Feeds

When ZOMBIES go shopping: 40m Target customer breach? That's NOTHING!

Retail is RIDDLED with malware and bots - survey

Boost IT visibility and business value

Malware linked to fraud in the retail sector may be a bigger problem than even the recent revelation about the compromise of systems US retailer Target suggests.

Shopping giant Target and luxury retailer Neiman Marcus both announced significant data breaches during the 2013 holiday shopping season.

The Target breach at least has been narrowed down to a specific malware tool (a modified version of BlackPOS) that affected its point-of-sale systems and, according to some security experts, enterprise payment processing servers.

Target has admitted 40 million credit and debit card accounts may have been compromised over a two-week period, beginning 27 November, as a result of the breach. The numbers of cards exposed by the Neiman Marcus breach is, as yet, unconfirmed but is thought to involve a lower number of higher value cards.

Security firm Seculert reckons attackers were able to extract over 11GB of data out of the Target network through an FTP server, before using a virtual private server (VPS) located in Russia to download this stolen data.

Reuters reports that at least three other unnamed retailers may have been hit using similar techniques to those used in the Target attack.

Chip and PIN wouldn't have been enough to stop fraud in the Target case, according to a blog post by security vendor Easy Solutions.

All this is bad enough by itself, but the picture looks even worse once you consider research that suggests botnet and malware activity is endemic in the retail sector.

Analysis of 139 US retailers from November 2013 until 12 January 2014 by net security firm BitSight found 1,035 instances of unique malware infections actively communicating with attackers from inside corporate networks: 7.5 on average per company.

The Trojan Neurevt was by far the most prevalent attack observed in the retail sector during this time period. Neurevt, which exploits Windows systems, steals sensitive data (such as login details) from a compromised machine by modifying the device's settings and preventing security processes from running. Infection with Neurevt grants hackers unfettered access to compromised machines.

Kaptoxa, which is a modified version of a known hacking tool called BlackPOS, has been linked to the fraud at Target. It is but one example of malicious code coming from an expanding production line. Other hacker tools and Trojans suited to attacks involving the compromise of point-of-sale and back-office systems at retailers include Dexter and Alina. Further examples include Dacebal, a new kind of point-of-sale malware that originates from Romania, which is unusual – not least because it is written in VBScript.

Security intelligence firm interCrawler said that Dacebal brings previously unseen features to the retail attack-orientated malware, including compact command-and-control programming routines. ®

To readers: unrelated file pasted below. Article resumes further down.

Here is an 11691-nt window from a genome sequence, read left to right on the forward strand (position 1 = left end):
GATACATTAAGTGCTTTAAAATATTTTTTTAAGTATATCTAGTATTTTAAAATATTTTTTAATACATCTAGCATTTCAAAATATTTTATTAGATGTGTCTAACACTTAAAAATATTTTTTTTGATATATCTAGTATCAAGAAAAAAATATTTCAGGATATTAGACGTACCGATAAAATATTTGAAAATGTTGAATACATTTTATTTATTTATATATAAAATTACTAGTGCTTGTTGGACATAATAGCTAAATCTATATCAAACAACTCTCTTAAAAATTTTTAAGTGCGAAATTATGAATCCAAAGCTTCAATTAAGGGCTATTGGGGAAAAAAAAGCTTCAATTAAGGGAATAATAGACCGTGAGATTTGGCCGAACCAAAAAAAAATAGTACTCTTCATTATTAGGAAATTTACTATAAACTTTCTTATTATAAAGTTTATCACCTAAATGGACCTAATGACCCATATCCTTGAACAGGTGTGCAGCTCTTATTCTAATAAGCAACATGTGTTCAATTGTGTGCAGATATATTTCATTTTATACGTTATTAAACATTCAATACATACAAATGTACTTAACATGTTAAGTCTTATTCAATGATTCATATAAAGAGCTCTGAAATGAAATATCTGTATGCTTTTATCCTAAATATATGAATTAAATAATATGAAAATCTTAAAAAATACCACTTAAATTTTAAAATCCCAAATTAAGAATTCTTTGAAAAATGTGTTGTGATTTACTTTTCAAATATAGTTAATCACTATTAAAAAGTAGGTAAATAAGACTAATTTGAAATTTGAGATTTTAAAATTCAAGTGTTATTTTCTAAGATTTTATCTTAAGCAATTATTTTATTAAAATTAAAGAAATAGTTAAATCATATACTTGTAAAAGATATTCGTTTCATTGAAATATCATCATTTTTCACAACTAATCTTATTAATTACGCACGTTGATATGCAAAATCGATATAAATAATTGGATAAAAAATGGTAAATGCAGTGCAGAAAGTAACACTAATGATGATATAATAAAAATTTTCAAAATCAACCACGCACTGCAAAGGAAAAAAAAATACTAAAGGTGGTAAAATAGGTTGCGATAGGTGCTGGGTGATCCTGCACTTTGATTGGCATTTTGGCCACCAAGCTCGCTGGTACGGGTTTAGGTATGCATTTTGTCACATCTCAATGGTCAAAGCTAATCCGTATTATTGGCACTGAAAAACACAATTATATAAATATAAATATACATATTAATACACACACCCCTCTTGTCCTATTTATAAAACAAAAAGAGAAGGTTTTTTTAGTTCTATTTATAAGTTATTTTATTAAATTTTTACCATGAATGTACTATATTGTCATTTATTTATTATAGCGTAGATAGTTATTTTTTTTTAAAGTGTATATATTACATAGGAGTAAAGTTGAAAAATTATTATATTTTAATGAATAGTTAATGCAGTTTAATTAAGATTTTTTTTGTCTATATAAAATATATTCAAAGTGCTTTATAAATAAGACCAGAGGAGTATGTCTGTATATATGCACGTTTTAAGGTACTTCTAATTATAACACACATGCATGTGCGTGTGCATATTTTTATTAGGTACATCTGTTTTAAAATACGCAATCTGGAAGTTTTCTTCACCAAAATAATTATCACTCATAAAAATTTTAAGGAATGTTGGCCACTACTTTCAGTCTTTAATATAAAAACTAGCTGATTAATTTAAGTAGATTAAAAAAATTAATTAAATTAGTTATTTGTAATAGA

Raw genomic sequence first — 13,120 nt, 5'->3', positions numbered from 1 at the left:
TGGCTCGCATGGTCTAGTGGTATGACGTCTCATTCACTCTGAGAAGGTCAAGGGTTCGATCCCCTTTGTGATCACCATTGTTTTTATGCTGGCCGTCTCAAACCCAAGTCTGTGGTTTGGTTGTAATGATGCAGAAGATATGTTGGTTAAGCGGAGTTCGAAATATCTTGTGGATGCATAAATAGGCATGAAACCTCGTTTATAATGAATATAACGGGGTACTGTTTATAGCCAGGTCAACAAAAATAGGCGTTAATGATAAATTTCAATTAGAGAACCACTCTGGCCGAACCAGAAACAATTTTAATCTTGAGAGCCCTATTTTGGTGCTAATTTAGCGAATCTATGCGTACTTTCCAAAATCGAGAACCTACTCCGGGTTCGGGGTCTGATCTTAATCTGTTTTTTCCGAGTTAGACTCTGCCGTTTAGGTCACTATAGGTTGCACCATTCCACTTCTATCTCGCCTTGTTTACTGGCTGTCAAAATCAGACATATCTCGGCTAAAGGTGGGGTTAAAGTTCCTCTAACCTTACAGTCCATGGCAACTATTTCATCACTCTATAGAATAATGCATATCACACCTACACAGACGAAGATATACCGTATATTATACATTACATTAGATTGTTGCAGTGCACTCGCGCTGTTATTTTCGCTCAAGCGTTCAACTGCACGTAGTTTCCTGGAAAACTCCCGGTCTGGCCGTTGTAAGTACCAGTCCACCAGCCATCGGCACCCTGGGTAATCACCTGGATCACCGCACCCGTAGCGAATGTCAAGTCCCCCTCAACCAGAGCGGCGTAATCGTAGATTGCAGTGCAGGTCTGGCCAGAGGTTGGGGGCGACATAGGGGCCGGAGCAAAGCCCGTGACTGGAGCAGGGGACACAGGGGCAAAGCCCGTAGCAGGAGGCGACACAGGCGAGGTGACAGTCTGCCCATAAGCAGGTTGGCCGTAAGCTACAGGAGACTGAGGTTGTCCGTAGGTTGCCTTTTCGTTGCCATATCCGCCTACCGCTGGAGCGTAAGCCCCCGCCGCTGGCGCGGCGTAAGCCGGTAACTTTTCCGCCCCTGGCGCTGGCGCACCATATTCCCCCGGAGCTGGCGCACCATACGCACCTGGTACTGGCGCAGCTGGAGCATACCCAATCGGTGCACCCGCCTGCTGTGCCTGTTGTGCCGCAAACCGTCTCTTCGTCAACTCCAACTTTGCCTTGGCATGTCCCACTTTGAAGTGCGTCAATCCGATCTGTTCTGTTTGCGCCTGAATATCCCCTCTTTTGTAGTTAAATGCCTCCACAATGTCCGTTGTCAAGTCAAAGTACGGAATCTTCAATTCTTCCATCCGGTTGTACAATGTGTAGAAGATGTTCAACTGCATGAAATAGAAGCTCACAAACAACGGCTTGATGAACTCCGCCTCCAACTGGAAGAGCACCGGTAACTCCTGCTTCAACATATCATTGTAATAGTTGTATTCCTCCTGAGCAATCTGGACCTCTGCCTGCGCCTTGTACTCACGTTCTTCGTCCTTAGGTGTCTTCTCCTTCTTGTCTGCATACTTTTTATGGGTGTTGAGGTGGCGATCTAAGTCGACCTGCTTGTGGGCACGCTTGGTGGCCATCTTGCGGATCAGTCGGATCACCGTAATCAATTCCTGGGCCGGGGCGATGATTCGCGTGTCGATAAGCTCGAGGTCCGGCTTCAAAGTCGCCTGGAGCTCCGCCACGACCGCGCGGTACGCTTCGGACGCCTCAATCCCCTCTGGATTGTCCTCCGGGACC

Securing Web Applications Made Simple and Scalable

More from The Register

next story
Brit celebs' homes VANISH from Google's Street View
Tony Blair's digs now a Tone-y Blur
German government orders local CIA station chief to pack his bags
Sour Krauts arrest second local in domestic spy ring probe
Snowden leaks latest: NSA, FBI g-men spied on Muslim-American chiefs
US Navy veteran? Lawmaker? Academic? You're all POTENTIAL TERRORISTS
LibreSSL crypto library leaps from OpenBSD to Linux, OS X, more
First cross-platform version of cleaned-up OpenSSL fork
UK's emergency data slurp: IT giants panicked over 'legal uncertainty'
PM says rushed-through DRIP law will 'plug holes' in existing legislation
Russian MP fears US Secret Service cuffed his son for Snowden swap
Seleznev Jnr is 'prolific trafficker in stolen credit card data', it is alleged
Teensy card skimmers found in gullets of ATMs
Hi-tech fraudsters treading more softly, but gas still yielding bang for buck
Weaponised Flash flaw can pinch just about anything from anywhere
This is a 'patch now or regret it sooner-rather-than-later' mess for you and webmasters
Victim of Tor-hidden revenge smut site sues Tor Project developers
But EFF lawyer says deep-web team 'no more liable' than web server makers
prev story

Whitepapers

Designing a Defense for Mobile Applications
Learn about the various considerations for defending mobile applications - from the application architecture itself to the myriad testing technologies.
The Essential Guide to IT Transformation
ServiceNow discusses three IT transformations that can help CIO's automate IT services to transform IT and the enterprise.
Maximizing your infrastructure through virtualization
Virtualization continues to be one of the most effective ways to consolidate, reduce cost, and make data centers more efficient.
Seven Steps to Software Security
Seven practical steps you can begin to take today to secure your applications and prevent the damages a successful cyber-attack can cause.
Consolidation: The Foundation for IT Business Transformation
In this whitepaper learn how effective consolidation of IT and business resources can enable multiple, meaningful business benefits.